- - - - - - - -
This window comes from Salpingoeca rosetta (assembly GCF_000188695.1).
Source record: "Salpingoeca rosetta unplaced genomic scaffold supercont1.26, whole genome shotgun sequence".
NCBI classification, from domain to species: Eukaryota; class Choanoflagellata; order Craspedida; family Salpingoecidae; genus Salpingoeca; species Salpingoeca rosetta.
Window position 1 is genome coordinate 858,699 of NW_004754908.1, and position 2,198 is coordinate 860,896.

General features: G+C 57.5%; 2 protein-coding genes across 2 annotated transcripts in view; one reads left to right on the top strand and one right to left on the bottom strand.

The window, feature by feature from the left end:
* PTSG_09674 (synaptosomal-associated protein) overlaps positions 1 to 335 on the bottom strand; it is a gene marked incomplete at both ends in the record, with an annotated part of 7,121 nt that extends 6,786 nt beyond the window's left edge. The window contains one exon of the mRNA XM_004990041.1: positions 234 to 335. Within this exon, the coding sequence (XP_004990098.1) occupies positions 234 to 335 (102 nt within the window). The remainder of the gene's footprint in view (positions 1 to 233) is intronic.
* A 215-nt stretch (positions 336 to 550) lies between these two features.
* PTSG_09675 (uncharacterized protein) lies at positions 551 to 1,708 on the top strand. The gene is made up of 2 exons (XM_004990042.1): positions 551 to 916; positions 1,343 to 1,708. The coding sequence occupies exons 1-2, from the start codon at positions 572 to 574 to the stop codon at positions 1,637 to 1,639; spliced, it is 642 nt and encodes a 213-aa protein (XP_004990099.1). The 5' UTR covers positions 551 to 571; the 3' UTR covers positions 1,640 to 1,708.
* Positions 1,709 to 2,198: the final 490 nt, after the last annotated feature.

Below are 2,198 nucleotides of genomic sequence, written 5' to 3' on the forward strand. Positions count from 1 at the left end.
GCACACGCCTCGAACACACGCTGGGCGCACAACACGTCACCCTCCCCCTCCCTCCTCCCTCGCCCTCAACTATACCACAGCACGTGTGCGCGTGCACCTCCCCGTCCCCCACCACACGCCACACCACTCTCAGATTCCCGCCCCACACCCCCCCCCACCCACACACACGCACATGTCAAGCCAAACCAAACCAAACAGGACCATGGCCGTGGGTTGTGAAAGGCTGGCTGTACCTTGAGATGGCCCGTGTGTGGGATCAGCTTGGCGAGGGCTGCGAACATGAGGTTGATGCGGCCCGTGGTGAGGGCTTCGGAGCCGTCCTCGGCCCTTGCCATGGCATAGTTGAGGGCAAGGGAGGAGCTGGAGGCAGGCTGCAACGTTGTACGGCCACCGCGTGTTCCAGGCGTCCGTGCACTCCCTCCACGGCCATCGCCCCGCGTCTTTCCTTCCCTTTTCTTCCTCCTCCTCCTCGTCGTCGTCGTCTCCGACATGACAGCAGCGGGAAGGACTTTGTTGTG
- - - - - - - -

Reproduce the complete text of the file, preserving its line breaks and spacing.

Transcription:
This window comes from Salpingoeca rosetta (assembly GCF_000188695.1).
Source record: "Salpingoeca rosetta unplaced genomic scaffold supercont1.26, whole genome shotgun sequence".
NCBI classification, from domain to species: Eukaryota; class Choanoflagellata; order Craspedida; family Salpingoecidae; genus Salpingoeca; species Salpingoeca rosetta.
Window position 1 is genome coordinate 858,699 of NW_004754908.1, and position 2,198 is coordinate 860,896.

General features: G+C 57.5%; 2 protein-coding genes across 2 annotated transcripts in view; one reads left to right on the top strand and one right to left on the bottom strand.

The window, feature by feature from the left end:
* PTSG_09674 (synaptosomal-associated protein) overlaps positions 1 to 335 on the bottom strand; it is a gene marked incomplete at both ends in the record, with an annotated part of 7,121 nt that extends 6,786 nt beyond the window's left edge. The window contains one exon of the mRNA XM_004990041.1: positions 234 to 335. Within this exon, the coding sequence (XP_004990098.1) occupies positions 234 to 335 (102 nt within the window). The remainder of the gene's footprint in view (positions 1 to 233) is intronic.
* A 215-nt stretch (positions 336 to 550) lies between these two features.
* PTSG_09675 (uncharacterized protein) lies at positions 551 to 1,708 on the top strand. The gene is made up of 2 exons (XM_004990042.1): positions 551 to 916; positions 1,343 to 1,708. The coding sequence occupies exons 1-2, from the start codon at positions 572 to 574 to the stop codon at positions 1,637 to 1,639; spliced, it is 642 nt and encodes a 213-aa protein (XP_004990099.1). The 5' UTR covers positions 551 to 571; the 3' UTR covers positions 1,640 to 1,708.
* Positions 1,709 to 2,198: the final 490 nt, after the last annotated feature.

Below are 2,198 nucleotides of genomic sequence, written 5' to 3' on the forward strand. Positions count from 1 at the left end.
GCACACGCCTCGAACACACGCTGGGCGCACAACACGTCACCCTCCCCCTCCCTCCTCCCTCGCCCTCAACTATACCACAGCACGTGTGCGCGTGCACCTCCCCGTCCCCCACCACACGCCACACCACTCTCAGATTCCCGCCCCACACCCCCCCCCACCCACACACACGCACATGTCAAGCCAAACCAAACCAAACAGGACCATGGCCGTGGGTTGTGAAAGGCTGGCTGTACCTTGAGATGGCCCGTGTGTGGGATCAGCTTGGCGAGGGCTGCGAACATGAGGTTGATGCGGCCCGTGGTGAGGGCTTCGGAGCCGTCCTCGGCCCTTGCCATGGCATAGTTGAGGGCAAGGGAGGAGCTGGAGGCAGGCTGCAACGTTGTACGGCCACCGCGTGTTCCAGGCGTCCGTGCACTCCCTCCACGGCCATCGCCCCGCGTCTTTCCTTCCCTTTTCTTCCTCCTCCTCCTCGTCGTCGTCGTCTCCGACATGACAGCAGCGGGAAGGACTTTGTTGTG